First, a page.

Apparently, the fact that the men looked to be something other than Icelandic (no offense to our Icelandic friends) raised the alarm for all those incredibly sensitive people out there who object to anyone implying that terrorists may occasionally be foreign looking. What a load of crap. (Note: “What a load of crap” is the registered trademark of the Peoples Weekly Brief.)

Back to our terrorist pal in the safehouse as he glances through the headlines…

"CIA’s Internal Watchdog Beats Dead Horse in Effort to Show Who’s to Blame for 9/11."

I’ve said it before and I’ll say it again, no one does navel gazing better than us. It’s like we’re addicted to self flagellation.

Back in 2005, Congress went to the CIA’s Inspector General (IG) and requested that the IG carry out a narrowly focused study on the CIA’s role in 9/11. Now Congress claims that their purpose was not just to find blame, it was also to perhaps identify people in the agency who might deserve special praise or commendations for their work. Insert PWB registered trademark.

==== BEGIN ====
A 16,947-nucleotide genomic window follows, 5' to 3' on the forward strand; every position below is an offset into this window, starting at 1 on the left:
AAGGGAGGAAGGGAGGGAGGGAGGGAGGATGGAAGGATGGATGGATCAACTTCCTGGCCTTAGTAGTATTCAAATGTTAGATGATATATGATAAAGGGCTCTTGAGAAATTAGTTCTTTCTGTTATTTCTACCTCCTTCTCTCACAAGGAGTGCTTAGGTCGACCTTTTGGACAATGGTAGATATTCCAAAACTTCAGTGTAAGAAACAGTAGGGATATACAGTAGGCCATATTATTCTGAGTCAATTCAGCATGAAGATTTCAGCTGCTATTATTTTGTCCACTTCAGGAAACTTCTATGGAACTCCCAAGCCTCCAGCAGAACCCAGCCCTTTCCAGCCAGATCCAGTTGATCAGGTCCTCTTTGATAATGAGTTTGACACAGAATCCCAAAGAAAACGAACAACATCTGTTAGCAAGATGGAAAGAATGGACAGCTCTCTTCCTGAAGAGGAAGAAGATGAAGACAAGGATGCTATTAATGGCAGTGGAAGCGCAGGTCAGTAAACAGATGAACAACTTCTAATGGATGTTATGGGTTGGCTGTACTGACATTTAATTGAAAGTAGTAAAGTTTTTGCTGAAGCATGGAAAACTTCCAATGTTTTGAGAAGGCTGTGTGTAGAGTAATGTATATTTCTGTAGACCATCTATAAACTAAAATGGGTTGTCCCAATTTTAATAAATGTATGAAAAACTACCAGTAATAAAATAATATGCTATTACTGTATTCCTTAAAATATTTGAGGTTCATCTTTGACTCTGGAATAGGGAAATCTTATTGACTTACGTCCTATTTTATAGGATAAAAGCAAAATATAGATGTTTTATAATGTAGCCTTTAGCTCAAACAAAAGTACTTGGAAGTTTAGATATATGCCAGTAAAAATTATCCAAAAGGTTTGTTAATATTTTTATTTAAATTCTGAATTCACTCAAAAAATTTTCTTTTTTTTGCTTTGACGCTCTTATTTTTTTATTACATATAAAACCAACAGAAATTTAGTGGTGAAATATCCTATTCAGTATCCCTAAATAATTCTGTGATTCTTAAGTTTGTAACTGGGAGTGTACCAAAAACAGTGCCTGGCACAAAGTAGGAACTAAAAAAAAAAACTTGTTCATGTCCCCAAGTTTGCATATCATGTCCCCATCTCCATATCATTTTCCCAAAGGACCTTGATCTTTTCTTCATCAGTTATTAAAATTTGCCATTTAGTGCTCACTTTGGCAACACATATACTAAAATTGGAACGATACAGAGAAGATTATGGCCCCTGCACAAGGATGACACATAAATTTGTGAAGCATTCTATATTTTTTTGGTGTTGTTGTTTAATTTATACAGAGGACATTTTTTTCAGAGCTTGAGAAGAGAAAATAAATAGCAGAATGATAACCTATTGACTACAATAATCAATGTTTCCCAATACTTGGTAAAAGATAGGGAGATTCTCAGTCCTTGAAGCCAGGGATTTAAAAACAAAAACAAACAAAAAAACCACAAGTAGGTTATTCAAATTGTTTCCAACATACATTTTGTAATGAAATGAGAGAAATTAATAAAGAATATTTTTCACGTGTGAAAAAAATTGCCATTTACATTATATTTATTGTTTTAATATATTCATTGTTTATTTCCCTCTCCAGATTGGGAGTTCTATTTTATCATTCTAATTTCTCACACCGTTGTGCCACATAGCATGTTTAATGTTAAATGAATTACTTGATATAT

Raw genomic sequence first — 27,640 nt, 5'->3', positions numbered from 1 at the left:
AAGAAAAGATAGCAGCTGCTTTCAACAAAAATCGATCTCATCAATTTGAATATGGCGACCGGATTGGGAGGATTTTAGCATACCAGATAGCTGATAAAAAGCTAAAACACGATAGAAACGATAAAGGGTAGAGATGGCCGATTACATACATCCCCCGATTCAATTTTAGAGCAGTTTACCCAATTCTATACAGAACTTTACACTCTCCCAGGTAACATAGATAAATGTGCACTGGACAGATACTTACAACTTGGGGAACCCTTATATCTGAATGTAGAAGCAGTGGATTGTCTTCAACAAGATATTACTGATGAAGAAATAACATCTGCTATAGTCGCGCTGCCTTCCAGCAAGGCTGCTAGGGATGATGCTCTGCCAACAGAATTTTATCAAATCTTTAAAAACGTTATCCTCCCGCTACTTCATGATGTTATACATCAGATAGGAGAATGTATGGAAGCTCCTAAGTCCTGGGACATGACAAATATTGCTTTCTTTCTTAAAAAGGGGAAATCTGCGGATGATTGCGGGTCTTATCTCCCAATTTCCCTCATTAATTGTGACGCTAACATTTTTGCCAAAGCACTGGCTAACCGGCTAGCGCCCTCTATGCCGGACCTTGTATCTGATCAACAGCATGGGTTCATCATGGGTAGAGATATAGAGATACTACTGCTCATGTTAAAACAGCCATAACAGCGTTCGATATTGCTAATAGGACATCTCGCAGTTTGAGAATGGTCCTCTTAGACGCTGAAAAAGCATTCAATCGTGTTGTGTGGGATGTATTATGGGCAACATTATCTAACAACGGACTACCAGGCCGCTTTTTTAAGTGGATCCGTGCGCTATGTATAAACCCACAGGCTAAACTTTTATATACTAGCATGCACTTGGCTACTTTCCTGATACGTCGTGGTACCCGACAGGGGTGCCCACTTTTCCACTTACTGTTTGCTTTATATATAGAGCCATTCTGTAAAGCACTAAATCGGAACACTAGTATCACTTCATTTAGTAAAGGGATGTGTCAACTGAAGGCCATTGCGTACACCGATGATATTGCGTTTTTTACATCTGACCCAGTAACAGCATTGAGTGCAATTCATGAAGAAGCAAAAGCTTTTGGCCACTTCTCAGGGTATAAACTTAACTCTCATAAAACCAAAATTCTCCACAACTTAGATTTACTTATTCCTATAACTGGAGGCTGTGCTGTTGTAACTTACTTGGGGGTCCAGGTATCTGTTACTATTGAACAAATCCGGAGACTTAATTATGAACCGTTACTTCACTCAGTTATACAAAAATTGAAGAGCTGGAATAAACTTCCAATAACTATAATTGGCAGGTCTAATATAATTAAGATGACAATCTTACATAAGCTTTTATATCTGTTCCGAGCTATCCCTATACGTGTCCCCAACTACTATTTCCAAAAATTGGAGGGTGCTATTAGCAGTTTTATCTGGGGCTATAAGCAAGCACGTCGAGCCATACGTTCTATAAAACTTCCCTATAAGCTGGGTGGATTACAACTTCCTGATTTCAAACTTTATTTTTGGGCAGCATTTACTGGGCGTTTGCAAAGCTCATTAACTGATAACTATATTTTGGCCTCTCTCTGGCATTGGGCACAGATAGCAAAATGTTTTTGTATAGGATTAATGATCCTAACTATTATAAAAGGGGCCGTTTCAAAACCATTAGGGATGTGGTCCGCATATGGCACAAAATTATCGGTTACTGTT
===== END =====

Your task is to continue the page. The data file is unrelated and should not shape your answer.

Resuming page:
Not even if I was heavily medicated and sleep deprived could I imagine Congressmen and senators sitting around saying, “…ya know Bob, we really oughta see if there’s anyone over there at the CIA who we could reward for all their hard work… it’d be a nice change from kickin’ their butt.”

Call me cynical, but the request to the IG was all about trying to find blame.

So, two years later, out pops the declassified executive summary from the IG’s report. Once again, the public is treated to a titillating look at the internal workings of what is, in all honesty, the most transparent intelligence service on the planet.

The report, focusing on the agency’s efforts to understand, penetrate and combat Al Qaeda during the 1990s leading up to 9/11, gives the agency mixed reviews.

It clearly states that there wasn’t a single failure or missed opportunity that could have prevented 9/11, but notes that the agency’s leadership failed to have a strategic plan to counter the threat.